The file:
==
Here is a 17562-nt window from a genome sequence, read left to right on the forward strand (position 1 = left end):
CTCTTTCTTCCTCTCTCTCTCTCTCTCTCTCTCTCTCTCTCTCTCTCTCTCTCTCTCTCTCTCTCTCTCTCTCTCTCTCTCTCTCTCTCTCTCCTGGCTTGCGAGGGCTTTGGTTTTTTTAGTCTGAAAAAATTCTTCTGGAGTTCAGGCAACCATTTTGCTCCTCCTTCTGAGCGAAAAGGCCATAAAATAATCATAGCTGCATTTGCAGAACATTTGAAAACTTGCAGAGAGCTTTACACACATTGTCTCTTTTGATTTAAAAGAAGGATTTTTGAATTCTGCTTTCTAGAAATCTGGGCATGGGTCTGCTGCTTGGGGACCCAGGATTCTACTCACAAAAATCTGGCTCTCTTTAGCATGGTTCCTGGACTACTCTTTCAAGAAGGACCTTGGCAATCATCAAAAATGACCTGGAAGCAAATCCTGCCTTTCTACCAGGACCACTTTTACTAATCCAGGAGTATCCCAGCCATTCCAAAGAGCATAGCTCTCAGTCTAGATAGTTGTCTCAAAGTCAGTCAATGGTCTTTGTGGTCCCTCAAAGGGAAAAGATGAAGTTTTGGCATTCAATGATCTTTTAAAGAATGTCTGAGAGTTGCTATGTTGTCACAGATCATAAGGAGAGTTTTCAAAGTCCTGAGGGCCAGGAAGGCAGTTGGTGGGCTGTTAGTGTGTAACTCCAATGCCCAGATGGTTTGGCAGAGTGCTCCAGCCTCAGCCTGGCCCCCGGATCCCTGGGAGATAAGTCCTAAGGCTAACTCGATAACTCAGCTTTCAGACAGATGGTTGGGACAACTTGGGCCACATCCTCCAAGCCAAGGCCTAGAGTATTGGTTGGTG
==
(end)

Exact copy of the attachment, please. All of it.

Here is a 17562-nt window from a genome sequence, read left to right on the forward strand (position 1 = left end):
CTCTTTCTTCCTCTCTCTCTCTCTCTCTCTCTCTCTCTCTCTCTCTCTCTCTCTCTCTCTCTCTCTCTCTCTCTCTCTCTCTCTCTCTCTCTCCTGGCTTGCGAGGGCTTTGGTTTTTTTAGTCTGAAAAAATTCTTCTGGAGTTCAGGCAACCATTTTGCTCCTCCTTCTGAGCGAAAAGGCCATAAAATAATCATAGCTGCATTTGCAGAACATTTGAAAACTTGCAGAGAGCTTTACACACATTGTCTCTTTTGATTTAAAAGAAGGATTTTTGAATTCTGCTTTCTAGAAATCTGGGCATGGGTCTGCTGCTTGGGGACCCAGGATTCTACTCACAAAAATCTGGCTCTCTTTAGCATGGTTCCTGGACTACTCTTTCAAGAAGGACCTTGGCAATCATCAAAAATGACCTGGAAGCAAATCCTGCCTTTCTACCAGGACCACTTTTACTAATCCAGGAGTATCCCAGCCATTCCAAAGAGCATAGCTCTCAGTCTAGATAGTTGTCTCAAAGTCAGTCAATGGTCTTTGTGGTCCCTCAAAGGGAAAAGATGAAGTTTTGGCATTCAATGATCTTTTAAAGAATGTCTGAGAGTTGCTATGTTGTCACAGATCATAAGGAGAGTTTTCAAAGTCCTGAGGGCCAGGAAGGCAGTTGGTGGGCTGTTAGTGTGTAACTCCAATGCCCAGATGGTTTGGCAGAGTGCTCCAGCCTCAGCCTGGCCCCCGGATCCCTGGGAGATAAGTCCTAAGGCTAACTCGATAACTCAGCTTTCAGACAGATGGTTGGGACAACTTGGGCCACATCCTCCAAGCCAAGGCCTAGAGTATTGGTTGGTG